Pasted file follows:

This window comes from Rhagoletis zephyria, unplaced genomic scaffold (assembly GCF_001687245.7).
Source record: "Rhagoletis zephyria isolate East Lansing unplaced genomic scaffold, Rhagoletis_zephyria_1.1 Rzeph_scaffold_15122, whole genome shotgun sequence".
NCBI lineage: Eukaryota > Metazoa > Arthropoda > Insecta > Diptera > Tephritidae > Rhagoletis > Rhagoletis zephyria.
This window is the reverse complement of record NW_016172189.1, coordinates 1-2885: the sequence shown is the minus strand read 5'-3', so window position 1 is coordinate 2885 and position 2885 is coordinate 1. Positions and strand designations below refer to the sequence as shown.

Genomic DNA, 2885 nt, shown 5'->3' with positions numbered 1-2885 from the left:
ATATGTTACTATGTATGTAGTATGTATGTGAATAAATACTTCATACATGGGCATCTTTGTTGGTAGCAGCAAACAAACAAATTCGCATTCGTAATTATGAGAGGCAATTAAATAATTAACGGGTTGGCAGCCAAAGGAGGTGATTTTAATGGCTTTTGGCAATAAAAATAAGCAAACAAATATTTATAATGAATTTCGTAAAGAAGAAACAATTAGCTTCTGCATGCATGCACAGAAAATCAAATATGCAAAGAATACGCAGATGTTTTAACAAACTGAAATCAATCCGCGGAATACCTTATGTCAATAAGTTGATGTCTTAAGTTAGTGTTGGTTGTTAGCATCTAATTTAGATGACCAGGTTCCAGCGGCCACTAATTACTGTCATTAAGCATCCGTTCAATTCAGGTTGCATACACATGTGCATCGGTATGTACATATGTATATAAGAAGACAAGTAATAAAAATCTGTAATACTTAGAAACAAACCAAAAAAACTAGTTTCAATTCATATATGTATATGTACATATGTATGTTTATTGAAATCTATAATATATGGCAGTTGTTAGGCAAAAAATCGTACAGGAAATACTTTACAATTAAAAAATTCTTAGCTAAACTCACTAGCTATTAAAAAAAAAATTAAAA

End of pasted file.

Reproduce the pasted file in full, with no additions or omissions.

This window comes from Rhagoletis zephyria, unplaced genomic scaffold (assembly GCF_001687245.7).
Source record: "Rhagoletis zephyria isolate East Lansing unplaced genomic scaffold, Rhagoletis_zephyria_1.1 Rzeph_scaffold_15122, whole genome shotgun sequence".
NCBI lineage: Eukaryota > Metazoa > Arthropoda > Insecta > Diptera > Tephritidae > Rhagoletis > Rhagoletis zephyria.
This window is the reverse complement of record NW_016172189.1, coordinates 1-2885: the sequence shown is the minus strand read 5'-3', so window position 1 is coordinate 2885 and position 2885 is coordinate 1. Positions and strand designations below refer to the sequence as shown.

Genomic DNA, 2885 nt, shown 5'->3' with positions numbered 1-2885 from the left:
ATATGTTACTATGTATGTAGTATGTATGTGAATAAATACTTCATACATGGGCATCTTTGTTGGTAGCAGCAAACAAACAAATTCGCATTCGTAATTATGAGAGGCAATTAAATAATTAACGGGTTGGCAGCCAAAGGAGGTGATTTTAATGGCTTTTGGCAATAAAAATAAGCAAACAAATATTTATAATGAATTTCGTAAAGAAGAAACAATTAGCTTCTGCATGCATGCACAGAAAATCAAATATGCAAAGAATACGCAGATGTTTTAACAAACTGAAATCAATCCGCGGAATACCTTATGTCAATAAGTTGATGTCTTAAGTTAGTGTTGGTTGTTAGCATCTAATTTAGATGACCAGGTTCCAGCGGCCACTAATTACTGTCATTAAGCATCCGTTCAATTCAGGTTGCATACACATGTGCATCGGTATGTACATATGTATATAAGAAGACAAGTAATAAAAATCTGTAATACTTAGAAACAAACCAAAAAAACTAGTTTCAATTCATATATGTATATGTACATATGTATGTTTATTGAAATCTATAATATATGGCAGTTGTTAGGCAAAAAATCGTACAGGAAATACTTTACAATTAAAAAATTCTTAGCTAAACTCACTAGCTATTAAAAAAAAAATTAAAA